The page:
Magazine article The Christian Century

Believers Strive to Stem Violence

Magazine article The Christian Century

Believers Strive to Stem Violence

Article excerpt

PRESIDENT CLINTON drew praise recently from a group of nearly 50 religious leaders for his call to U.S. faith groups to play a central role in ending the cycle of violence in the nation's cities. The religious leaders indicated in a letter to the president that they were "particularly encouraged" by his call to a personal moral renewal--without which, they said, all external policies, such as gun control, will fail. We want to convey to you our own commitment to continue to mobilize our respective religious communities to combat . . . violence and moral decline," the leaders declared.

The letter, whose signers include prominent Jewish, Muslim, Protestant and Roman Catholic officials, was sent to Clinton December 15 but was not made public by the signers until January 7. In the late fall Clinton began focusing on the nation's crime problem, and in a series of speeches and statements--most notably at a November convention of the Church of God in Christ in Memphis--challenged the religious community to play a more central role in fighting violence.

"Indeed, Mr. President, throughout America, the religious community has been struggling with this most pressing of problems," the leaders said, citing a number of initiatives from such groups as the Congress of National Black Churches and the National Conference of Catholic Bishops. For their part, the religious spokespersons told Clinton that the faith community's effort would focus on "continuing to proclaim, teach and call our people to practice the ethical values and virtues which provide the basis for real community and a moral life." Talk about "personal moral renewal" the practice of virtues is notable coming from mainline church officials--officials who have in recent decades tended to address crime and other social ills largely in terms of social structures and systems. "The battle against violence begins in each of our hearts and lives," the religious leaders asserted, adding, "Religious faith offers vital moral resources for replacing fear and violence with hope and reconciliation in our homes, communities and nation."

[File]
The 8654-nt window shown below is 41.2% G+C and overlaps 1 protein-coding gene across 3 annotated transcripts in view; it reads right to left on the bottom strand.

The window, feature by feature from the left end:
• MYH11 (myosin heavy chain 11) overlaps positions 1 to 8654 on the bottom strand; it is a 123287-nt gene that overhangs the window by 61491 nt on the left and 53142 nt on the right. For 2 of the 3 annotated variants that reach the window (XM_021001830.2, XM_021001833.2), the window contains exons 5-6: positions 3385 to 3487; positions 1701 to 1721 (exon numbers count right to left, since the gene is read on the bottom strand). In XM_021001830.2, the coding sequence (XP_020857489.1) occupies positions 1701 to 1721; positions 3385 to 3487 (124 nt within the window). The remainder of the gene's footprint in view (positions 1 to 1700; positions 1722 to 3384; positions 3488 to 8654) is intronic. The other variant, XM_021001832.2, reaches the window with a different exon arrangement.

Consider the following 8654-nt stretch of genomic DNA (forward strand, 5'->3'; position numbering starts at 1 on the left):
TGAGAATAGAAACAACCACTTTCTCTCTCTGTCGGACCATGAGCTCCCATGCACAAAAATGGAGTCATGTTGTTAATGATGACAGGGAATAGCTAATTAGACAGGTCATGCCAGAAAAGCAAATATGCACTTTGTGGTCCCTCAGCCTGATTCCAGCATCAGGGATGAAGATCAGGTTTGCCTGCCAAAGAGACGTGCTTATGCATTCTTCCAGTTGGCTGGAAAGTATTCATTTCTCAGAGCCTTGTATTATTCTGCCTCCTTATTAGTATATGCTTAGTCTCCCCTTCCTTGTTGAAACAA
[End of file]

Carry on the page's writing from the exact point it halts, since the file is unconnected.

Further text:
The signers did not shrink from the task of confronting social causes of violence, however. The leaders said they would continue to fight for a halt to the proliferation of guns and work to counter what they called the "culture of violence" that pervades the nation's culture and media and "that legitimizes-even celebrates-violence as a means of dispute resolution." They vowed to work for "effective, responsive, equitable law enforcement" and to provide young people with "options for healthy development through private action and public policies that promote ample education, strong social programs, and real job opportunities."

Among the many signers of the letter were James Andrews, stated clerk of the General Assembly, Presbyterian Church (U.S.A.); Dawoud Assad, president, Council of Mosques of U.S.A., Inc.; Joan Brown Campbell, general secretary, National Council of Churches; Herbert Chilstrom, bishop, Evangelical Lutheran Church in America; Milton Efthimiou, ecumenical officer, Greek Orthodox Archdiocese of North and South America; Richard Hamm, president, Christian Church (Disciples of Christ); Bernice Powell Jackson, executive director, Commission or Racial Justice, United Church of Christ; T. J. Jemison, president, National Baptist Convention; Leonid Kishkovsky, ecumenical officer, Orthodox Church in America; Syngman Rhee, president, National Council of Churches; Rabbi Alexander Schindler, president, Union of American Hebrew Congregations; Cecil Sherman, coordinator, Cooperative Baptist Fellowship; Paul Sherry, president, United Church of Christ; Melvin Talbert, secretary, Council of Bishops, United Methodist Church; and Sheldon Zimmerman, president, Central Conference of American Rabbis. …

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